US links Kenyan minister and a politician to Akasha drugs network

A Kenyan Cabinet Secretary and a controversial governor are among more than 10 prominent Kenyans that the US Department of Justice is investigating over allegations of taking bribes from the notorious Akasha drug family.

The 10 are what a local judicial source described as “most culpable”, although many more have been mentioned in the documents exchanged between Kenyan and American law enforcement agencies.

In what is shaping up to become one of the biggest transnational narcotics investigations in recent times, local prosecutors are preparing to deal with requests from their US counterparts.

The requests by Washington, expected to be submitted by mid-December, might culminate in extradition proceedings against Kenyan suspects to face charges in the US, the sources said.

Other than the CS and the governor — who has previously been anecdotally linked to the criminal underworld and drug dealing — other senior officials on the US wanted list are an outspoken Rift Valley MP, a prosecutor, two High Court judges, two magistrates, and a senior criminal investigations officer.

They are all linked to the Mombasa-based Akasha family, which in its heyday built a golden triangle that ensnared all those who came their way, whether as customers, peddlers, spoilers, or accomplices.

Last month two Akasha brothers accused by US prosecutors of playing key roles in the family’s drugs business pleaded guilty to drug trafficking charges in New York. Baktash Akasha and his brother Ibrahim pleaded guilty to seven criminal charges, including distribution of heroin and conspiracy to import drugs into the US.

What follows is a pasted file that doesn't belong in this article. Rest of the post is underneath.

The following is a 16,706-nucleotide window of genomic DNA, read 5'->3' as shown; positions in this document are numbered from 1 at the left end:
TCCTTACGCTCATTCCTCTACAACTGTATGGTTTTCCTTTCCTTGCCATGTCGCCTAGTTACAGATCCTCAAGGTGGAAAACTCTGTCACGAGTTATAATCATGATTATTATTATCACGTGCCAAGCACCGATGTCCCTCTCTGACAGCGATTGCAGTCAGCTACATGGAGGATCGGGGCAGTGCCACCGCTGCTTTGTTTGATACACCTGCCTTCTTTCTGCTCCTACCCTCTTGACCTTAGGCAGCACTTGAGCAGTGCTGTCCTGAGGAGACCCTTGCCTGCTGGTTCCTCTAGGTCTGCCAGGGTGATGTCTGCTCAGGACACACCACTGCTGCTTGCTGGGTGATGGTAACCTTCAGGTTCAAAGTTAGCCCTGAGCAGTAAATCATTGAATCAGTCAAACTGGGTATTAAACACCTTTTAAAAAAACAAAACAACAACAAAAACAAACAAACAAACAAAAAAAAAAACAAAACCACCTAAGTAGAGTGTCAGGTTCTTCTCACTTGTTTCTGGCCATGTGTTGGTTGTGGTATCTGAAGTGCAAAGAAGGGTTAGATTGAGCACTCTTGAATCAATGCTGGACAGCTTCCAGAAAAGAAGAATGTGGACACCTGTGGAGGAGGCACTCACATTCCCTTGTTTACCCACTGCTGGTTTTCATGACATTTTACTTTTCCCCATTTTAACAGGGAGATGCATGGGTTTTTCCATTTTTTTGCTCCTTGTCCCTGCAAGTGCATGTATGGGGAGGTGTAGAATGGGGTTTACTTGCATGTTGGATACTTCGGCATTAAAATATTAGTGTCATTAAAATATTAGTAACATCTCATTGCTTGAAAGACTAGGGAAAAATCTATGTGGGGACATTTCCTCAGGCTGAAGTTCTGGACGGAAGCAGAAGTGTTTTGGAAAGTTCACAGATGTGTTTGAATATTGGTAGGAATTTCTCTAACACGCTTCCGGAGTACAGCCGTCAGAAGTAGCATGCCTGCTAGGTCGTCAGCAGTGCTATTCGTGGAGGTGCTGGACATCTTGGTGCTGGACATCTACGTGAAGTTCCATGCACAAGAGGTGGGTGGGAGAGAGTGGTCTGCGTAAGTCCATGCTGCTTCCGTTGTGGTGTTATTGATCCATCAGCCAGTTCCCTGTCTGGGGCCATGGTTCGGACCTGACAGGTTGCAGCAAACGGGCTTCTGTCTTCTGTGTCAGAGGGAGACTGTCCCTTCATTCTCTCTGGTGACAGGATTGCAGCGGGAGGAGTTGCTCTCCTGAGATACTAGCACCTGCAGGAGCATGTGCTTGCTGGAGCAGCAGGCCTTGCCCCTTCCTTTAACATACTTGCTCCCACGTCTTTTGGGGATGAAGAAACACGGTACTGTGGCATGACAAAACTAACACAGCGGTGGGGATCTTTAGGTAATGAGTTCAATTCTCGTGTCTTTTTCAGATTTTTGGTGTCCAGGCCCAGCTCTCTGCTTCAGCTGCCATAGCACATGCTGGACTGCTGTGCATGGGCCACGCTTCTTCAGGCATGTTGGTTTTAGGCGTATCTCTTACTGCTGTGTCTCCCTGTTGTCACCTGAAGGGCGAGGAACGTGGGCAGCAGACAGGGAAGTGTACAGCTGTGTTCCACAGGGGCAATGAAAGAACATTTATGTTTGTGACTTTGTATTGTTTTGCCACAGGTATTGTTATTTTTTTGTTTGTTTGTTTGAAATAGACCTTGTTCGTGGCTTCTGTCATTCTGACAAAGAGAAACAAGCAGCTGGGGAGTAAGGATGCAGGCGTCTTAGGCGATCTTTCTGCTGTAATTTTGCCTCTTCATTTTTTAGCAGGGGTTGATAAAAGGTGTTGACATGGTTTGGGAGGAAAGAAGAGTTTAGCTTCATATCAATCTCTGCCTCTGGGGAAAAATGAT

During the Akashas’ bloody reign as one of Kenya’s most notorious crime families, the coastal region was awash with drugs that neither the police nor the judicial system appeared able to tame.

Nobody dared touch the Akashas, and for years they were the law — just like their father Ibrahim Akasha, a glorified trafficker who was shot dead in May 2000 by a lone cyclist in Bloedstraat, or Blood Street, a red-light district of Amsterdam where prostitutes work side by side with drug dealers.

In The Netherlands, Akasha did business with drug dealer Mounir Barsoum, an Egyptian who masqueraded as a coffee shop proprietor. Mounir and his brother Magdi owned Bar Red Light on the Oudezijds Achterburgwal district, the centre of drug tourism where coffee shops also sold bhang and other drugs in the open.

For decades, the Dutch tolerated the smoking of marijuana in coffee shops and turned a blind eye to the proliferation of dope smokers in such neighbourhoods. The Akasha family took advantage of the networks here and built a multi-million-shilling empire based on trafficking of both soft and hard drugs. Magdi was the broker between him and a Yugoslav dealer named Sam Klepper.